9. As at that time namely 14 May 2020 nothing of substance occurred in the Construction List proceedings. 
  10. On 18 May 2020 the Developer filed a Cross Claim in the Construction List proceedings seeking from the Builder various orders claiming the Builder was not entitled to the retention, variation amounts and further the Builder had an additional liability in relation to defects estimated at approximately $4,700,000; the effect of which was that there was no money owing by the Developer to the Builder. 
  11. As at this stage the Judgment in favour of the Builder pursuant to the provisions of the SOP Act remained on foot and enforceable however the Construction List proceedings had not been set down for hearing and no decision had been made.
  12. In May 2020 the Developer made an Application for a Stay of the Judgment in the SOP Act matter pending the hearing and determination of the Construction List proceedings.
  13. On 29 May 2020 the Supreme Court refused the stay and accordingly the Judgment for approximately $6,000,000 remained immediately payable.
  14. The decision of the Trial Judge in the Supreme Court made 29 May 2020 was appealed to the Supreme Court of Appeal which was heard on 16 June 2020. The Supreme Court of Appeal made orders dismissing the Appeal.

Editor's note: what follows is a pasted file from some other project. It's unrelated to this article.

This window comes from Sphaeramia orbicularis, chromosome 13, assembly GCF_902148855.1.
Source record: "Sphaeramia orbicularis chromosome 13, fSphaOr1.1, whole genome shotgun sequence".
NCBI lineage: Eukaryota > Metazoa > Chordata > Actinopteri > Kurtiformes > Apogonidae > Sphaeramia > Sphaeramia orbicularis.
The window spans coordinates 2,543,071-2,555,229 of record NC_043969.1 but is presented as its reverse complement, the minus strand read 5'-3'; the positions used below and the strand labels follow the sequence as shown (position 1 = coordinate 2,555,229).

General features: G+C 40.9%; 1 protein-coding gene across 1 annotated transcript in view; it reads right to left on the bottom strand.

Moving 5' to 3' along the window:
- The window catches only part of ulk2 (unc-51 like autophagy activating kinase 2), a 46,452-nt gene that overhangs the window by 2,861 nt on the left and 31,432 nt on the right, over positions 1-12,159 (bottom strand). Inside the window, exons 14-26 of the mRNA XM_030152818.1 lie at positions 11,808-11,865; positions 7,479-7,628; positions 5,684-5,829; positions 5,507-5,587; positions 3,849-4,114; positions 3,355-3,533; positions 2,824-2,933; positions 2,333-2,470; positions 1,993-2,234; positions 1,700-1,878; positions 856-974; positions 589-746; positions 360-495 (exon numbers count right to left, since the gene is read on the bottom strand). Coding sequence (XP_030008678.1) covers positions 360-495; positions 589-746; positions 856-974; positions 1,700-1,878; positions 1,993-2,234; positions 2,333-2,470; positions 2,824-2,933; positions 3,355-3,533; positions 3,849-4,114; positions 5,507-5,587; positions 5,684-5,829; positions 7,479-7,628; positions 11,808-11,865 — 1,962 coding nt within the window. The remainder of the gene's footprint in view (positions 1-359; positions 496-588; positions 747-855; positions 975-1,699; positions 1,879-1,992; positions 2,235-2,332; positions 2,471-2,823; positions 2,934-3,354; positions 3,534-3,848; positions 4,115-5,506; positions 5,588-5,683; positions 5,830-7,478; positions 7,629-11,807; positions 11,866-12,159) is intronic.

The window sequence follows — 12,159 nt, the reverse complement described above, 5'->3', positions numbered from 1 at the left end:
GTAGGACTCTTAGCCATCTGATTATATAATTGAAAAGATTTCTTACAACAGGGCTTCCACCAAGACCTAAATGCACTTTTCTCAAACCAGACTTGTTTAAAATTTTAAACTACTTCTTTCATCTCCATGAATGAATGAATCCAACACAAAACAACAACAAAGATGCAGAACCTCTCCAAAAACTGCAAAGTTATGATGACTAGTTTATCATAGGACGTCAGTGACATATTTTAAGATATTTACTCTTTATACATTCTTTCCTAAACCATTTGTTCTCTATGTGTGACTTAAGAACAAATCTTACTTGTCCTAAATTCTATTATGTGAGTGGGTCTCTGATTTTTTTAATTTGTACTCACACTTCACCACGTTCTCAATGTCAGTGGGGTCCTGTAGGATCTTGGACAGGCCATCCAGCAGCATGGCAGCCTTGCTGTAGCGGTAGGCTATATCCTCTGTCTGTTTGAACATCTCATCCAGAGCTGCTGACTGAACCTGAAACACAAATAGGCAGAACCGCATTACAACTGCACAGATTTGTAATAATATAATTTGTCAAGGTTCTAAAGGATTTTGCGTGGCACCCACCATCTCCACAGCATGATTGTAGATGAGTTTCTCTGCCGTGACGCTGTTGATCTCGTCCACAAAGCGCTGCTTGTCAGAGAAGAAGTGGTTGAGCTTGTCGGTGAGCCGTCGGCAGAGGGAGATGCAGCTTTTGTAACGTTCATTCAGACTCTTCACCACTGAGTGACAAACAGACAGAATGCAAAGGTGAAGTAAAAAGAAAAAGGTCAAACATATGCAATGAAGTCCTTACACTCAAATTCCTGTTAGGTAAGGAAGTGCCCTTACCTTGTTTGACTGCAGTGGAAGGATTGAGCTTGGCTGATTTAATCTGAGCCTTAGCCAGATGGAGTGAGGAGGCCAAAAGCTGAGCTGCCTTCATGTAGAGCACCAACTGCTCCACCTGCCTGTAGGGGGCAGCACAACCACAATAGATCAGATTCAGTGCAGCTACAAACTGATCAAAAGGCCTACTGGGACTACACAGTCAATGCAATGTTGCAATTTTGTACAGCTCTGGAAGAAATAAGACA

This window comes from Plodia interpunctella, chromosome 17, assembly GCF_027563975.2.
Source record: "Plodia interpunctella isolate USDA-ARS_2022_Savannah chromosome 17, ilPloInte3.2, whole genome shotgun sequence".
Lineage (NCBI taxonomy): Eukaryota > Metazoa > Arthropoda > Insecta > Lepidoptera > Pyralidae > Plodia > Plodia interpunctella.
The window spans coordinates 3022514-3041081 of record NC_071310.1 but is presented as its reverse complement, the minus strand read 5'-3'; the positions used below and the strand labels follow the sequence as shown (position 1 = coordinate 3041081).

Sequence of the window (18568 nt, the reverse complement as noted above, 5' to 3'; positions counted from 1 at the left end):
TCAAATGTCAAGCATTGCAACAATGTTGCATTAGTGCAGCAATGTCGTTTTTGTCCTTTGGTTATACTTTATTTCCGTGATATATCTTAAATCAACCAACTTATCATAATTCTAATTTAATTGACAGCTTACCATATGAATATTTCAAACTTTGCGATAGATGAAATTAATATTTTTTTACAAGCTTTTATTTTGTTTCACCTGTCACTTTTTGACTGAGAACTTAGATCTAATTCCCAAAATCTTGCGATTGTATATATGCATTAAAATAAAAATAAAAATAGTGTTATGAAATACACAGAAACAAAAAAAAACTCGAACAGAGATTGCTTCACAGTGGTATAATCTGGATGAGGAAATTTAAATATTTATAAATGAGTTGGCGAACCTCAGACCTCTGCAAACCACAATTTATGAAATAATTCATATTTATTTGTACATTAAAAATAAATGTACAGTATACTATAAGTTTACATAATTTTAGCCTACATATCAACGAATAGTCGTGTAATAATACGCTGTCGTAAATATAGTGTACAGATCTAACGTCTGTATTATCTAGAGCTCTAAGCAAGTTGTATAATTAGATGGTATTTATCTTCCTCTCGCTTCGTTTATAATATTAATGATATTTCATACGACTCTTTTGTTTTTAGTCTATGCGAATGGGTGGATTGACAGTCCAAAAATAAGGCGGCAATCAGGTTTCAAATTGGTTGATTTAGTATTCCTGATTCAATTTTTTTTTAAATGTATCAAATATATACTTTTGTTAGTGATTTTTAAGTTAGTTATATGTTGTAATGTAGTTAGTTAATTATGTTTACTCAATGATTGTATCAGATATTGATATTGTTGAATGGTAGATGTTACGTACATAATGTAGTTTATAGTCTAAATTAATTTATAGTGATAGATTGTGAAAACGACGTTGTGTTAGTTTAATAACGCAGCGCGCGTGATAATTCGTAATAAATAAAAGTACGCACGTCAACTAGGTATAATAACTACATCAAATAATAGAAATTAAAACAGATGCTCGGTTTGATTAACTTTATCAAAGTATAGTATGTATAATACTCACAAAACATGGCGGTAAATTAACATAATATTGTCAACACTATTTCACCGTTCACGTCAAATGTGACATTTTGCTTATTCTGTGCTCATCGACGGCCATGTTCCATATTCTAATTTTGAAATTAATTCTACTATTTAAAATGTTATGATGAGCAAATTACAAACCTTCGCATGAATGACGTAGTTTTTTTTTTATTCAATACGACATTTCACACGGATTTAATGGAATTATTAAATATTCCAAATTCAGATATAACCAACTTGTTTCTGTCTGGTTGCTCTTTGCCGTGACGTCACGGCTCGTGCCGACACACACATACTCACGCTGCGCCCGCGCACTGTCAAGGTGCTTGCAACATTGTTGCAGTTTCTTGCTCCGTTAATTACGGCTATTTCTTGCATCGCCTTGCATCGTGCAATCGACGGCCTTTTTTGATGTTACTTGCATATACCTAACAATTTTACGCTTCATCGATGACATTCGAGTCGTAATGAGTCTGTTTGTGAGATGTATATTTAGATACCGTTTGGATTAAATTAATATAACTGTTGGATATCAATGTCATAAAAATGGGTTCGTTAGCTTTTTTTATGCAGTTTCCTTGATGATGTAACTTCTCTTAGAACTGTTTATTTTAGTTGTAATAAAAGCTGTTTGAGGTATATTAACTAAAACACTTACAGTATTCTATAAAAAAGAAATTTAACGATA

15. In those circumstances the Judgment of approximately $6,000,000 based on the SOP Act proceedings stood and remained immediately payable notwithstanding that the Construction List matter which included a rehearing under Section 32 of the SOP Act had not been listed for hearing or determined. 

The Basis of the Claim by the Developer for a Stay

The Developer sought the stay on the basis that:

  1. The Developer was unable to pay the Judgment Debt (of approximately $6,000,000); and
  2. The Developer would be insolvent if the Judgment was not stayed;
  3. That the Developer had defences available to defend the Builder’s claim in the Construction List proceedings and the Developer had a Cross Claim in an amount exceeding the Judgment Debt in favour of the Builder.

The Court noted that the Application before him for a stay was inconsistent with the regime established by the SOP Act namely that the amounts would be payable subject to an opportunity to have the matter re-determined pursuant to Section 32 of the SOP Act to bring substantial final proceedings that may re-determine the issue that had been the subject of the Payment Claim. 

The procedure is under Section 32 of the SOP Act:

The Court of Appeal in the SOP Act claim said: